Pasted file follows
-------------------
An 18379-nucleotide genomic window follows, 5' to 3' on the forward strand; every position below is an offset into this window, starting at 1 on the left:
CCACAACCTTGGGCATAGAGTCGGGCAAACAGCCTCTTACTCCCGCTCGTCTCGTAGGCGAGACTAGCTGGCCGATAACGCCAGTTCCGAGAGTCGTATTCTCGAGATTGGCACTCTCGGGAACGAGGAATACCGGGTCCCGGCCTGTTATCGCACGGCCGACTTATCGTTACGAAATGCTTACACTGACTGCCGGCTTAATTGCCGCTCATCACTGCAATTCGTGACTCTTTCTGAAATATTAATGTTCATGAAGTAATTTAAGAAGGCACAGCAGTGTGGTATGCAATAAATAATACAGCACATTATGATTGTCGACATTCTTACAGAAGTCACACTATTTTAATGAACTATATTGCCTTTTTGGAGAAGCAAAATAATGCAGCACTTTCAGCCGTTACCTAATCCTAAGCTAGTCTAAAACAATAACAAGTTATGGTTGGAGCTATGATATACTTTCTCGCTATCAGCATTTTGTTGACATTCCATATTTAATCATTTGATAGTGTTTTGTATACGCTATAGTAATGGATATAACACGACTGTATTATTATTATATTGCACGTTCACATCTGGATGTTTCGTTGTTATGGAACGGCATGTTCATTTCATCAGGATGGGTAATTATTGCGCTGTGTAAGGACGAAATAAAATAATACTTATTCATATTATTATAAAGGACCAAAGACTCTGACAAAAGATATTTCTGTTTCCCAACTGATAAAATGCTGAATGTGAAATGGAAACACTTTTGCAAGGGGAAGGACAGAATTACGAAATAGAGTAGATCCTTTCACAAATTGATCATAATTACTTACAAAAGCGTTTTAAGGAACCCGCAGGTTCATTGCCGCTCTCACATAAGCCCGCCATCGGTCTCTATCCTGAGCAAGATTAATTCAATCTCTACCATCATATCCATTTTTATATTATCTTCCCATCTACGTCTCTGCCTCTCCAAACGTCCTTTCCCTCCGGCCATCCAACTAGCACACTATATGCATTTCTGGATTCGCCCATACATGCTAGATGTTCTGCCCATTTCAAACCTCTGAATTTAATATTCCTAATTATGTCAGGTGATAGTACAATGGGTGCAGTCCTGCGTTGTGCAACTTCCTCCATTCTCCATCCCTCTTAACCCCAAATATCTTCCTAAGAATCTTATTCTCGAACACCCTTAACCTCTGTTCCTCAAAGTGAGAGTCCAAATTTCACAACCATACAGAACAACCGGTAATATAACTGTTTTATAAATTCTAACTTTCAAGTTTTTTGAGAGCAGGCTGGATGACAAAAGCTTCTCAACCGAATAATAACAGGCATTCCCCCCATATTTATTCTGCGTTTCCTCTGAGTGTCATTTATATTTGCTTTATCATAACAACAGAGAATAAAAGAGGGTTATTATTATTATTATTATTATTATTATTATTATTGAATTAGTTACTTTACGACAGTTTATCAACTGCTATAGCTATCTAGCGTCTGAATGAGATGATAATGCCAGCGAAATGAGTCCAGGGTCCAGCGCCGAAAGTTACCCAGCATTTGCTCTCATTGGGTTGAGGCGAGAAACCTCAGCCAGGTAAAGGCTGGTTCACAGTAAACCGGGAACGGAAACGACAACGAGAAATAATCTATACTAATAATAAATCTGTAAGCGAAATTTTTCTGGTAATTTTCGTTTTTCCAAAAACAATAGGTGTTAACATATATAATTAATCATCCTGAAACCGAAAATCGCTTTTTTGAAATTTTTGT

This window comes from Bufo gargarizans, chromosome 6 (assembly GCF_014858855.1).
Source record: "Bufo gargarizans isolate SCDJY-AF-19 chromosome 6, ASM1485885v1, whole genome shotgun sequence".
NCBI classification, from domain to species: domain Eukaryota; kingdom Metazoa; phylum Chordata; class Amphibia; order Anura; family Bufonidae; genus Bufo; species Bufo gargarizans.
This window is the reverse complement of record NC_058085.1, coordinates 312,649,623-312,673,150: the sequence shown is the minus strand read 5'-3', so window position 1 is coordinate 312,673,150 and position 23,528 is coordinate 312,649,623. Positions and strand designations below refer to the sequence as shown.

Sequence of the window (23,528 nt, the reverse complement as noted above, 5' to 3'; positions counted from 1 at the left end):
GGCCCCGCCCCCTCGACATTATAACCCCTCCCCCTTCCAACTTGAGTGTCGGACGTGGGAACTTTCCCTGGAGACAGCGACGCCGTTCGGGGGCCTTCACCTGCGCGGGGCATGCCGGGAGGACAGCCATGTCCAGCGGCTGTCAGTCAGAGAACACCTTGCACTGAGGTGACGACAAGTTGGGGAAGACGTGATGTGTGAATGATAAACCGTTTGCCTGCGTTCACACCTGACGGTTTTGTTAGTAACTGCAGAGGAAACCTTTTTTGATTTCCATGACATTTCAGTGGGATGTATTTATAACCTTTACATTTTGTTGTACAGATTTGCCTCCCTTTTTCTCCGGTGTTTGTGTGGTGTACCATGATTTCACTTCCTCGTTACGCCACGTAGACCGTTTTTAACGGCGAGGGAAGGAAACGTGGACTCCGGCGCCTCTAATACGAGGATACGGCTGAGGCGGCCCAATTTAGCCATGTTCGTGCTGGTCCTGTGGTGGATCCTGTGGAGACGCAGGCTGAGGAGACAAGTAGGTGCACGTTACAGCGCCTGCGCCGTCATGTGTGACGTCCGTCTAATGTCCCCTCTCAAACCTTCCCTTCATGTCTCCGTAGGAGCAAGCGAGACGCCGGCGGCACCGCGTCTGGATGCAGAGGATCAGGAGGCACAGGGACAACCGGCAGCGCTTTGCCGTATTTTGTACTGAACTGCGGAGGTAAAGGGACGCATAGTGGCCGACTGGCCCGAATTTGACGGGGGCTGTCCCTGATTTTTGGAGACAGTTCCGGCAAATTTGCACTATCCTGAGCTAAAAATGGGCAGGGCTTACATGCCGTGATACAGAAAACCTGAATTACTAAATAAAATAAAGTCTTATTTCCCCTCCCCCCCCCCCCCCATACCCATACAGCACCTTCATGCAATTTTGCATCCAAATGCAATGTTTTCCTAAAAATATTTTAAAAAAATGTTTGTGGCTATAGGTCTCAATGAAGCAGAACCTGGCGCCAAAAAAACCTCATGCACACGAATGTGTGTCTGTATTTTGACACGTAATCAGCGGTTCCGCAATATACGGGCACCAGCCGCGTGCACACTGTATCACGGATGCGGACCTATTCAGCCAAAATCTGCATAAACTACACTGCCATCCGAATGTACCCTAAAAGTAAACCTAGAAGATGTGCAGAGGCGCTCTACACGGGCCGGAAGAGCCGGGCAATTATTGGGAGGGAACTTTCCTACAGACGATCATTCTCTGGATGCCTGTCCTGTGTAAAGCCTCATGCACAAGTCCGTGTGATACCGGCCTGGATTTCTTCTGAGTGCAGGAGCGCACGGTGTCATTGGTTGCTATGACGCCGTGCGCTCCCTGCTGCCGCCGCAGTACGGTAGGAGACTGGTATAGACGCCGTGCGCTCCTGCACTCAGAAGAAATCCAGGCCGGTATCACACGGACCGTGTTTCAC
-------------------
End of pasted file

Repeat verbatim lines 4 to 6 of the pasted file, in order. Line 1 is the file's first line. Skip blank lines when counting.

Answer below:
Source record: "Bufo gargarizans isolate SCDJY-AF-19 chromosome 6, ASM1485885v1, whole genome shotgun sequence".
NCBI classification, from domain to species: domain Eukaryota; kingdom Metazoa; phylum Chordata; class Amphibia; order Anura; family Bufonidae; genus Bufo; species Bufo gargarizans.
This window is the reverse complement of record NC_058085.1, coordinates 312,649,623-312,673,150: the sequence shown is the minus strand read 5'-3', so window position 1 is coordinate 312,673,150 and position 23,528 is coordinate 312,649,623. Positions and strand designations below refer to the sequence as shown.